The Importance of Detecting Hypoxic Ischemic Events During Open Heart Surgery

Open Heart Surgery is an extremely serious operation, including risks such as bleeding, infection, kidney failure, myocardial infarction and neurological complications. During cardiac surgery there is also the potential for reduced oxygen perfusion to the brain along with falling blood pressure as a result of reduced heart function, reducing cerebral perfusion and oxygen supply. This can result in brain damage and is known as a Hypoxic Ischemic Event (HIE.)

If prolonged, a HIE can have a significant effect on the body. In the liver, they can lead to acute ischaemic hepatitis, whereby the liver becomes dysfunctional. HIE can also lead to kidney failure as well as permanent heart muscle damage. In the brain, brain damage can occur which can lead to stroke or cognitive dysfunction, cerebellar disorders, psychiatric issues, cranial nerve defects and memory loss.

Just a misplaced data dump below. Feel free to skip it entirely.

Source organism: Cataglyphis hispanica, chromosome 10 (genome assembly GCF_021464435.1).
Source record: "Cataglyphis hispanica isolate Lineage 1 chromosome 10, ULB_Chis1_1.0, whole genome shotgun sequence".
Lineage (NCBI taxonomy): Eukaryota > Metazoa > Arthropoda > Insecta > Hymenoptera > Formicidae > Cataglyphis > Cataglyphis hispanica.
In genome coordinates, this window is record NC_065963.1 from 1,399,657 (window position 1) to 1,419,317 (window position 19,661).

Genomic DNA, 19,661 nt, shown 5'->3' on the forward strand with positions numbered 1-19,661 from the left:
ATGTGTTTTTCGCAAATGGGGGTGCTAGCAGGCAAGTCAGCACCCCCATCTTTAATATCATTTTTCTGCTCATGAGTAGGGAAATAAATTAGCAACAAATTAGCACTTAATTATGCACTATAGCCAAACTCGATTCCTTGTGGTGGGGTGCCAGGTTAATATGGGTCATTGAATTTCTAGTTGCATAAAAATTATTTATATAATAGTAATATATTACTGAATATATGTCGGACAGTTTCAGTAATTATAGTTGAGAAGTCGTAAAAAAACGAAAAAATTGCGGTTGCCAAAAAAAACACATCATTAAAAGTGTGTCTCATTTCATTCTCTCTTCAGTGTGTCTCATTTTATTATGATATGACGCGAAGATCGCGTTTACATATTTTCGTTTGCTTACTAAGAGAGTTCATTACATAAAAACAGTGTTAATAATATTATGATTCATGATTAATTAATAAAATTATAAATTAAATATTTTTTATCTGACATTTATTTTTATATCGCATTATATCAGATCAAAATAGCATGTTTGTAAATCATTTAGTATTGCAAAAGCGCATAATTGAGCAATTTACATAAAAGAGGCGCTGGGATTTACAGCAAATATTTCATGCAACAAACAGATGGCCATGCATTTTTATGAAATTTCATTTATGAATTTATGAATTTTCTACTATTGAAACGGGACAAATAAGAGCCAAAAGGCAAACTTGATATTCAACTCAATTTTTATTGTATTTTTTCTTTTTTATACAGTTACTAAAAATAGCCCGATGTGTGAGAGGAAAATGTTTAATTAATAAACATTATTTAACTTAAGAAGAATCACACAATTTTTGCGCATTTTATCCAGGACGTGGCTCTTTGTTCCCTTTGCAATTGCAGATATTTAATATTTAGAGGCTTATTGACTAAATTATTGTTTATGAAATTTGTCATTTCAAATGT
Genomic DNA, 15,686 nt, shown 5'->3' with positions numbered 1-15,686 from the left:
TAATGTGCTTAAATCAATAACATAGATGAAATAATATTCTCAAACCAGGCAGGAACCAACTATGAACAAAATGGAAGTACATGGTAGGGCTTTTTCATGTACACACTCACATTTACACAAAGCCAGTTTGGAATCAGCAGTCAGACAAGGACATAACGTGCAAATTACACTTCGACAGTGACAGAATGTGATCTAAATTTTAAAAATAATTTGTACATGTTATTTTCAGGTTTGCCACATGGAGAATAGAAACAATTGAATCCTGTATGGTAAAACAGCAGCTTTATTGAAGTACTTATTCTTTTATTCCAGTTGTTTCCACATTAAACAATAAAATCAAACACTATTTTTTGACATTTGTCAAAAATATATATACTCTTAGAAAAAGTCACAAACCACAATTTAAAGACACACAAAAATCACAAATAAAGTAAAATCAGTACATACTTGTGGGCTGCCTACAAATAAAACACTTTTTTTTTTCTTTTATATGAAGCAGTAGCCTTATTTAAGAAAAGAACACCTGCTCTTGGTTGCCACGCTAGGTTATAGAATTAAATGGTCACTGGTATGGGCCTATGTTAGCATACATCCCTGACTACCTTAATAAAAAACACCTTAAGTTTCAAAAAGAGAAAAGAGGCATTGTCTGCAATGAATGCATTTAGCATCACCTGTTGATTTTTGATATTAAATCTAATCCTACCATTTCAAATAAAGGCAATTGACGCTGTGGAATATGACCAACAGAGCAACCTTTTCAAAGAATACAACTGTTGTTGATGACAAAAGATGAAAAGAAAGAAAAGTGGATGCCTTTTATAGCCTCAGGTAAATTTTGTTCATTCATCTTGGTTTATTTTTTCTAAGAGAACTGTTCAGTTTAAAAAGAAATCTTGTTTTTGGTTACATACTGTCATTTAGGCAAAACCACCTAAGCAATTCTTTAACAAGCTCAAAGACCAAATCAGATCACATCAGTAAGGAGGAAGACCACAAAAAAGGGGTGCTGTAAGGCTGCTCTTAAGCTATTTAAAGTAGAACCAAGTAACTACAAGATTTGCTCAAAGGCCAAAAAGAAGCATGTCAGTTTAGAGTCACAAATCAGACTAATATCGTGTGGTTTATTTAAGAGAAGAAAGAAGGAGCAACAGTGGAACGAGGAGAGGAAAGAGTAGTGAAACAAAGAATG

The best way of ensuring that the above does not occur is to prevent a HIE by maintain adequate oxygenation and blood pressure both before and after surgery. However, if HIE does occur, as the potential risks are increased when prolonged, early detection is key so as to minimise the impact. Therefore, if any of the above factors are shown, these should be investigated as soon as possible through MRI imaging so as to minimise the impact of the HIE upon the body and brain.

Important Note

This article is intended to raise awareness to clinical risk issues in an effort to reduce incidence recurrence and improve patient safety. This is not intended to be relied upon as advice. Facts have been altered to ensure this case is non-identifiable, albeit clinical learning points remain applicable.